In her affidavit, the city’s Manager of Records and Elections and Freedom of Information Coordinator states that she has held her position since April 22, 2019, and in response to Interim Order MO-3987-I, she pulled the original file from the city’s records retention centre and reviewed it to familiarize herself with the responsive records. The Manager confirms that additional searches for responsive records were conducted in the Council Services Department, the 311/211 Call Centre, the Information Technology Department, the Mayor’s Office, Windsor Police Services and By-law Enforcement. She also confirms that as a result of her inquiries, she located additional records—recordings of calls made by the appellants to the 311 Call Centre, copies of 27 letters the appellants sent to the Mayor’s former Chief of Staff addressed to various city staff, and the file history reviewed by a By-Law Enforcement Officer—that she intended to disclose to the appellants on February 16, 2021.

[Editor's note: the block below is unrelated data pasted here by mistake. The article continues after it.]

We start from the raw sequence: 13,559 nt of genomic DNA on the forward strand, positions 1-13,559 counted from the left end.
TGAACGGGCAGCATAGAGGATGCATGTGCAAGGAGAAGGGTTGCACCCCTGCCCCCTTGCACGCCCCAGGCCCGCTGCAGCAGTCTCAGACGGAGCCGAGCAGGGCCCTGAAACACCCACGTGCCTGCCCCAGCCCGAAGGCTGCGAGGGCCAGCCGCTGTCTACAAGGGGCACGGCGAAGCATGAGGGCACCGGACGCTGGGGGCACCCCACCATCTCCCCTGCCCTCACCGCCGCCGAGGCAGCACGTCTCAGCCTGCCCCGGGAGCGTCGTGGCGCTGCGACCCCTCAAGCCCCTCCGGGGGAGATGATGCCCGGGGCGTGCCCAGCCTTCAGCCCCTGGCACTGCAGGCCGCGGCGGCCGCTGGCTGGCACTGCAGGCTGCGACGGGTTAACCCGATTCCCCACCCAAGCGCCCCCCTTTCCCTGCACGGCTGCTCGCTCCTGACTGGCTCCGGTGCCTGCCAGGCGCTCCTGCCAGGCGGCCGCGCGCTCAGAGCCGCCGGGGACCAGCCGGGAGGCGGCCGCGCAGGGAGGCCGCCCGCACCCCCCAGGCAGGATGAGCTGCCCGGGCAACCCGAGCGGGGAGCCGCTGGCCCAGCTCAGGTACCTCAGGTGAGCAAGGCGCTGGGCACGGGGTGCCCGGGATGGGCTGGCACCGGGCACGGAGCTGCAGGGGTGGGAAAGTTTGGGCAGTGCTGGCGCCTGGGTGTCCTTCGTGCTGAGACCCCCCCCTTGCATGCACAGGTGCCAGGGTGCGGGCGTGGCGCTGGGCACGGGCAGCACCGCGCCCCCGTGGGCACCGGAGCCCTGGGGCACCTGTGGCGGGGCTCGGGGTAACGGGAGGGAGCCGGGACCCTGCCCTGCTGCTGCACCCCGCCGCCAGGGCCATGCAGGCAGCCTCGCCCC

I shared the five affidavits with the appellants and asked them to consider the evidence in the affidavits and the city’s decision to disclose the records at issue and the additional responsive records it located, and to let me know if they were satisfied that the city’s search was reasonable and that there remain no outstanding issues in this appeal. I also invited the appellants to provide representations in response if they continued to challenge the reasonableness of the city’s search or had any concerns about the city’s compliance with the provisions of Interim Order MO-3987-I.